Demo Review: The Waxworks Waltz: "(We) The Bisonic"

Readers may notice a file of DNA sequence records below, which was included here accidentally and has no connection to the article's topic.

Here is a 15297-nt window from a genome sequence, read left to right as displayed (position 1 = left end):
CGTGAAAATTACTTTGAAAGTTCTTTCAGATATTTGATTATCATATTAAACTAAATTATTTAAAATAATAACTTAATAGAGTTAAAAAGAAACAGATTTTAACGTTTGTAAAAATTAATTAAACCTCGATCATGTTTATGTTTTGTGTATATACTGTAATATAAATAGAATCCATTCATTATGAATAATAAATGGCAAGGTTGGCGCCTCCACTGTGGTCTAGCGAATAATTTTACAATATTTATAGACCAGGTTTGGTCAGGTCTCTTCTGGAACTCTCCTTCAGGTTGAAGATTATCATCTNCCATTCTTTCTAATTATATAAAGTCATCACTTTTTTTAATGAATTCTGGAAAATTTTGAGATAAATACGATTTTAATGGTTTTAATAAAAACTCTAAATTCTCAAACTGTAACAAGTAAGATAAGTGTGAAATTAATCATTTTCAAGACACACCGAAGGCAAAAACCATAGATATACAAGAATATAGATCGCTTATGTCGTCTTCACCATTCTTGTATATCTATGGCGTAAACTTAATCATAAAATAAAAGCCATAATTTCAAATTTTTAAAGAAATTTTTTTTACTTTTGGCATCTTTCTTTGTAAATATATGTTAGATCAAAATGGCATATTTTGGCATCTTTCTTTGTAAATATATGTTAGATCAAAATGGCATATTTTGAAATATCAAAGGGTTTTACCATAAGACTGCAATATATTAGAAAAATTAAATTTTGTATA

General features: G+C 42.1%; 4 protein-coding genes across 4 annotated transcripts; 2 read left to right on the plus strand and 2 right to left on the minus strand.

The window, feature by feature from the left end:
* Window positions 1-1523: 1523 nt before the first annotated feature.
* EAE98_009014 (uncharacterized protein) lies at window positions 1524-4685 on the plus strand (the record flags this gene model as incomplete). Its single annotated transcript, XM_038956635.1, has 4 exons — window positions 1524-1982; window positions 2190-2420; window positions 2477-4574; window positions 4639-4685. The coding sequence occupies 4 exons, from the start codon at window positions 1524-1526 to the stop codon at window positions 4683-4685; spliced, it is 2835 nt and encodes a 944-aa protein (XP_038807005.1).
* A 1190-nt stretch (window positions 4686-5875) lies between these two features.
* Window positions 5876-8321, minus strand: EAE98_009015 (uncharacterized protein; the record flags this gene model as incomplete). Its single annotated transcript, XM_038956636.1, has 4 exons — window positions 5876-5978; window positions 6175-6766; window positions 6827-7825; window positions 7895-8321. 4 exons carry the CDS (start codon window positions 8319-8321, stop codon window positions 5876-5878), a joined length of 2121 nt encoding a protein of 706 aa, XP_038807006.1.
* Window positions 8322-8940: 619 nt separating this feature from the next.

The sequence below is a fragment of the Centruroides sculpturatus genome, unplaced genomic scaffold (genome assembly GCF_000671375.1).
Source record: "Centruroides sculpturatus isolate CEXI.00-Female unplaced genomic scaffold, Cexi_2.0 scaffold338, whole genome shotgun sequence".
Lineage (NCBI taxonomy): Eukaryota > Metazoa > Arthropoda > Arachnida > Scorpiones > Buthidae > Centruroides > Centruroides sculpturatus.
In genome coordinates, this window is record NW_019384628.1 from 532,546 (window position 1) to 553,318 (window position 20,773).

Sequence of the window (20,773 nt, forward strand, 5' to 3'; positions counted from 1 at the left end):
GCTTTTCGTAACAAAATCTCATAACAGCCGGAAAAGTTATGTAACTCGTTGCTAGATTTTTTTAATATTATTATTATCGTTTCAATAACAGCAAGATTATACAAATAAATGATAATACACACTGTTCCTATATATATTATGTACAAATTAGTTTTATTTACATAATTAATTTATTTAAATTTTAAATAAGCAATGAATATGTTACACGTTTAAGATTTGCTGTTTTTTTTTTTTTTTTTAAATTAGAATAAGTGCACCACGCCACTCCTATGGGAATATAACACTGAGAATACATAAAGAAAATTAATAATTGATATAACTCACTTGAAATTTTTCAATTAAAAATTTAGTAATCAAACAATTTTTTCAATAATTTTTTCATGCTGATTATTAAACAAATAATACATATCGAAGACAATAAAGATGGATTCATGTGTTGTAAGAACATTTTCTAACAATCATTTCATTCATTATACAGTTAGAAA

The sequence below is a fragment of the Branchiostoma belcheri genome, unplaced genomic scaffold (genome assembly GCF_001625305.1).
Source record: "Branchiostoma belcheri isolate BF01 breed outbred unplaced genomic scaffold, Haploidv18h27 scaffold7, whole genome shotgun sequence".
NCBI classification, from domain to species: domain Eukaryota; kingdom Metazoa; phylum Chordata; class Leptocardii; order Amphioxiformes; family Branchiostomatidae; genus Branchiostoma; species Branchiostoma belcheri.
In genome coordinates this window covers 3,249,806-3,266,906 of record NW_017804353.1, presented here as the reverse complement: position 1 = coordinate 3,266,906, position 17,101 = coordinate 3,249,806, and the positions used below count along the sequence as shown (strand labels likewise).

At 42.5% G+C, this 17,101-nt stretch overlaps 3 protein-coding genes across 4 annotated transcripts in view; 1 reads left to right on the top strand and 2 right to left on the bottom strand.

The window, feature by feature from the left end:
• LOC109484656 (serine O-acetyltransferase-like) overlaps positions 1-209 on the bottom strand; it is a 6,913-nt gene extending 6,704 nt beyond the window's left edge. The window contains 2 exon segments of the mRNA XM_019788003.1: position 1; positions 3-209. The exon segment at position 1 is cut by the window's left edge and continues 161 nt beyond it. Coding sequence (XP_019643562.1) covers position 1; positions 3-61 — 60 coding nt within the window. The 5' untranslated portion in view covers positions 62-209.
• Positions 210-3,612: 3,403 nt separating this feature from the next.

The artwork for this CD includes a fuzzy picture of a man with a giant die for a head. Marvellous. The self-titled opening track is a brooding, Kraftwerk-esque waltz and by the time it’s finished, you still don’t have a clue what this Brighton-based outfit are all about. The next track, “Live-in”, is a violent sonic assault, as an angular, offensive bass riff is periodically ripped apart by the grotesque, fingernails-against-the-blackboard howling of a lunatic. The lyrics are obscured, almost incomprehensible. This isn’t the Strokes, this is fucking great. Then something happens. “Spare me” is a mediocre, Coral-esque winge (“tell me/are you all you want to be?”), after which the album degenerates into MOR college rock-by-numbers. Think Blind Melon, Counting Crows. At times, such as on “Throwaway Comment” (with its bittersweet refrain: “I don’t need anyone/at all”) the music is emotive to the point of a poignancy so that you can forgive the fact that it isn’t exactly groundbreaking. In general, however, there’s enough reliable, inoffensive rock here to suggest that commercial success is a realistic possibility. In the age of Volkswagen Rock, a lot of the filler in this album will have A & R men licking their lips. Oh and there’s even a couple of ballads (“Under a Red Rosebush”, “Sleepyhead”). This is the sound of a band in a sort of identity crisis; this album has the hallmarks of Radiohead’s piss-poor debut “Pablo Honey”, where a band clearly capable of better things found themselves undermined by the confines of formulaic moderate rock. The Waxworks Waltz are unsigned, and they’re at a crossroads.

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